This story is part of a Daily Nebraskan New Student Enrollment special edition. 

Editor’s Note: This story originally appeared in a Feb. 22, 2016, edition of The Daily Nebraskan.

For any student who stays late at Andersen Hall, Donald Harris and Gina Schilke are just as much a part of the experience as excessive caffeine or the stress of a deadline.

The two custodians work from 10:30 p.m. to 7 a.m. and make sure to strike a conversation with students and faculty as often as they can. For much of the faculty and College of Journalism and Mass Communications students, they’re considered a part of the college’s family.

Harris has been working with the university since 1990, and Schilke since 1977. Before moving to Andersen, the two worked together at Avery Hall, when the CoJMC was stationed there. When Andersen opened in 2001, the two were asked to follow to college to the new location.

Harris said that custodians following departments to a new building is rare. Usually, when a department leaves, the custodian stays put.

“But the dean reached out,” he said, “not only to our department but to the (longtime Vice Chancellor for Business and Finance Christine) Jackson and said, ‘We want these guys to follow us. They do a good job for our department, we want them.’”

Donna Martin, a custodial area manager, said that the two are a good example of custodial staff at UNL.

“They both have a real strong idea, a good work ethic (and) know now what needs to be done,” she said. “They kind of have become a part of the makeup of the family here (at Andersen). They seem to get along really well with everybody.”

For Schilke, the best part of the job is interacting with the students.

“They make my job,” she said. “They’re just so awesome.”

Harris said that he’s dubbed Schilke as the ‘den mother’ of the building. The grandmother of six does just about everything she can for students, from driving them home during snow storms to sewing buttons back on shirts.

“There’s not a student that she can walk by and not say nothing,” Harris said. “She gets along so well with all the students, and they all come to her. Just for any little thing that might be bugging them.”

Even after they’ve graduated, Schilke keeps up with former students through Facebook. The two still stay connected with students who graduated as far back as the ‘90s.

Harris said that the students and staff are one of the reasons they like working with the CoJMC so much.

“They’re a different people,” he said. “They’re all outgoing, somewhat wild and crazy in a sense. They’re so very friendly and everything. But at the same time, they’re serious about their work. They are different from other students at different fields. So you just can’t help but love them.”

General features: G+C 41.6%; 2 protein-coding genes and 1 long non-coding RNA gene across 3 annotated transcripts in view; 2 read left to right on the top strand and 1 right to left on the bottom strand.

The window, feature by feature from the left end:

The two have been working with CoJMC students at Andersen since 2001, and have worked together since 1992. Today, Harris said he can’t imagine working without Schilke.

“We know what the other one is thinking when it comes to work,” he said. “We work so well together. And I think that’s why the faculty here wanted us to come over (to Andersen) together, because they knew we worked so well together.”

The two met after Schilke’s shift was moved from Love Library to Avery. After working at the library for 15 years, she said she dreaded the move.

“I wanted to stay where I was at, but they were moving people around, so I had to go with the flow,” she said.

Harris said that Schilke didn’t know anyone in Avery, and he didn’t know anybody, period. But it didn’t take long for the two to become friends.

“The way I got to know her was basically always coming up behind her and scaring her,” Harris said. “She’s so easy to scare, so I found that funny, so I made it a point to always scare her at least two or three times at night. So that’s how we became just good friends. And the rest is history.”

Then the move to Andersen came in 2001, and the two were temporarily split up. Harris was still at Avery when Schilke was moved to Andersen, which was still under construction.

“We both were complaining,” Harris said. “I’m complaining about being over there and half the building is stripped down and she was complaining about being over here by herself.”

Schilke said that the first month by herself at night in Andersen was frightening.

“You hear weird noises and you didn’t know what to expect,” she said. “It was just all open, everything echoed and I just, I was nervous.”

Not only that, but custodial duties were more difficult when the building was under construction.

“When you start cleaning something up the next day, it’s sawdust,” Harris said. “It was just making it where people could walk through.”

Even though the beginning was rough, Schilke and Harris said that they’ve liked working in Andersen for the past 15 years.

“It feels like home,” Schilke said.

They’ve grown close to a lot of the staff since joining the college, they said. The two often go to faculty functions like Christmas parties and picnics. They also try to go to retirement parties when a staff member leaves.

After 25 years with the college, Harris said that they’re as close with the rest of the staff as ever.

“They are like our family,” he said. “And here it is, 25-some years later we’re still here.”